Being watched over indicates the presence of more experienced druids, who are able to deal with any negative symptoms which might occur, such as vomiting ( a common side-effect) during trance.
Chanting is also another way to aid the onset of trance. In Ireland, the technique is called Tenm Láida, which means the ‘illumination of song’, and involves the repetitive singing or chanting of poetry until a trance-like state is induced.
In the Macgnimartha Find (the Boyhood Deeds of Fionn), Fionn mac Cumhall is said to have learned Imbas Forosnai, Tenm Laida and Dichetal do Chennaib (inpromptu, spontaneous performance/ speech without prior preparation), as part of his training, probably during his time with the druid, Finegas. Also, in a later story, when he finds the beheaded body of a man in his home, he is able to identify it as his fool, Lomna, by chanting Tenm Láida.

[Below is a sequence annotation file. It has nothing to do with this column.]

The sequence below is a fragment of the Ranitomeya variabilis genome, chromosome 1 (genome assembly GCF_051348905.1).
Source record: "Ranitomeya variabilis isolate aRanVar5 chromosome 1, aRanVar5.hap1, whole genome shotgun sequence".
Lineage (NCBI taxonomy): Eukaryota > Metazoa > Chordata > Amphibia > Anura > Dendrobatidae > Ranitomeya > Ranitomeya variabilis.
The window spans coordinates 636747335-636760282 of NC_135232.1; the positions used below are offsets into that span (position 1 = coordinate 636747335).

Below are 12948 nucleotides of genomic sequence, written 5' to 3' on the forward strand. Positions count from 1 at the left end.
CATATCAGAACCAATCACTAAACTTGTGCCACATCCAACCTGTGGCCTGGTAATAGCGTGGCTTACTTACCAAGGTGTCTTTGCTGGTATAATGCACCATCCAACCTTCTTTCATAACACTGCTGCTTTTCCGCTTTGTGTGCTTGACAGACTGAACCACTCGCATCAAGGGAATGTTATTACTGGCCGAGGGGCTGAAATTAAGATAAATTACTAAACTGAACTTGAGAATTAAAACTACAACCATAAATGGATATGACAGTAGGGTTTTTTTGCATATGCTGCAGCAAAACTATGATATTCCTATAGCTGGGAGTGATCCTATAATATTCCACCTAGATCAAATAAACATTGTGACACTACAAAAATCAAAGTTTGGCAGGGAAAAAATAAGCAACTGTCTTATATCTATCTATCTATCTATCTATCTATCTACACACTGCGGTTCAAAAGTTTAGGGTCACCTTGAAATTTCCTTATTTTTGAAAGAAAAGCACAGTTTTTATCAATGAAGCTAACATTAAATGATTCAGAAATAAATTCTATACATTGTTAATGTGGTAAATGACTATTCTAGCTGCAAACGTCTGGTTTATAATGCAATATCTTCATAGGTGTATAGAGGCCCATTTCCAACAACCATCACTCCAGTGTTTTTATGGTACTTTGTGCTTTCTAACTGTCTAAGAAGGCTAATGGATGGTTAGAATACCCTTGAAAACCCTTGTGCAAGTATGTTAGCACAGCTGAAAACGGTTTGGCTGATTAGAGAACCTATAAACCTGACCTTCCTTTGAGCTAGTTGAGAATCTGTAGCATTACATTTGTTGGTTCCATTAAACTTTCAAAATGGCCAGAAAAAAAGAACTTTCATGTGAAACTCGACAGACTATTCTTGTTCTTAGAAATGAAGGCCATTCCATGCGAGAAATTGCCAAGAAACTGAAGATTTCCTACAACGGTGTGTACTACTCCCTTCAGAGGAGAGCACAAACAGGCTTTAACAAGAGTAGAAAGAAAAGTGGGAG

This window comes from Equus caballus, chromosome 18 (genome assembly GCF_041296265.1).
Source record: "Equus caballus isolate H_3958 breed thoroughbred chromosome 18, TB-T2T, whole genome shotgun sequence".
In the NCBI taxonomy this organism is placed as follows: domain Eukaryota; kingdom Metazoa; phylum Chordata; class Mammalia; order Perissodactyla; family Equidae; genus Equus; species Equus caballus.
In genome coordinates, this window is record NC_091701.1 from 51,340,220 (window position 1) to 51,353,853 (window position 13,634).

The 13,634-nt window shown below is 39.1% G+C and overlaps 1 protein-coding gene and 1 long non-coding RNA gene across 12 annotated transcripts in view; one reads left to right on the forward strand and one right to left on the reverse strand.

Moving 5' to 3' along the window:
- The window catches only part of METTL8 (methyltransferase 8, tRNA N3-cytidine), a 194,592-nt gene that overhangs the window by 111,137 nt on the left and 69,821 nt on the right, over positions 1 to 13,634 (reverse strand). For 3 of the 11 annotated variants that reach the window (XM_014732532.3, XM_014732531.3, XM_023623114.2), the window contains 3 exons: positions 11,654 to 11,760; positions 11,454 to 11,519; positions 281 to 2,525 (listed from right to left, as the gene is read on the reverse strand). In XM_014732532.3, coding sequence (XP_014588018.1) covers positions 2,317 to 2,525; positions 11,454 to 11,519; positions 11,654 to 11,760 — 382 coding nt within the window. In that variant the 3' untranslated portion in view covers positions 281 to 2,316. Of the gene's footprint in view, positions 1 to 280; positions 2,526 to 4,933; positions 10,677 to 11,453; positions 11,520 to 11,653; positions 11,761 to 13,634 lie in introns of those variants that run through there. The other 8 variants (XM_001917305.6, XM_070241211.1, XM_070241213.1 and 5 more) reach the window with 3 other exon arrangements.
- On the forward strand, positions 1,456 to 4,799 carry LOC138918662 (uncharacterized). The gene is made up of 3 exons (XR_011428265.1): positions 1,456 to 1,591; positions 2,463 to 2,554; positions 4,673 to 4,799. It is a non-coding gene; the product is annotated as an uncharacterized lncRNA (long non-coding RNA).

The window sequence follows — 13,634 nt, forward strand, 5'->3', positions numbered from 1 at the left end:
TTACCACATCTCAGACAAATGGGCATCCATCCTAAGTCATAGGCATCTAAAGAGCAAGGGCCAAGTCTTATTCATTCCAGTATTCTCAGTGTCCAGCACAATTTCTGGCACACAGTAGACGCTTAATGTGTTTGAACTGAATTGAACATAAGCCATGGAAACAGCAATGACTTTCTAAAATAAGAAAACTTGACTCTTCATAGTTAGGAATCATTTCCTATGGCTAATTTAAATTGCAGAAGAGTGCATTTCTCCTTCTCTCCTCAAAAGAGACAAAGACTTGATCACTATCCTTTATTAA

For me, the chewing of the meat during Imbas Forosnai stands out like a sore thumb (Fionn’s prophetic burnt thumb, maybe?). By red, I assumed raw, but what would this achieve? It seems far more likely to me that the red flesh referred to was actually the red cap of amanita muscaria.
Ireland was covered in forest. Birch is a native tree of Ireland. It is also the host of the amanita. I have seen them growing in my local forest beside Lough Ramor. So it is highly likely that the druids would have been aware of them, and even made use of them.
But what of ‘the fire in the head’? Well, one of the symptoms of amanita ingestion is a marked heating of the head, apparently caused by blood rushing in. The poetic inspiration so sought after by the filidh is also described as ‘fire in the head’, and there are many examples of this in Irish mythology.
Firstly, let’s look at Brigid, pagan patron of smithcraft, healing and poetry. The name Brigid means ‘bright/ exalted one’, from the Sanskrit brahti, and is thought to refer to her association with fire and the sun. When she was born (at sunrise), a tower of flame was said to have extended from the top of her head to the heavens… the fire in the head.
This is how Cormac’s Glossary describes her: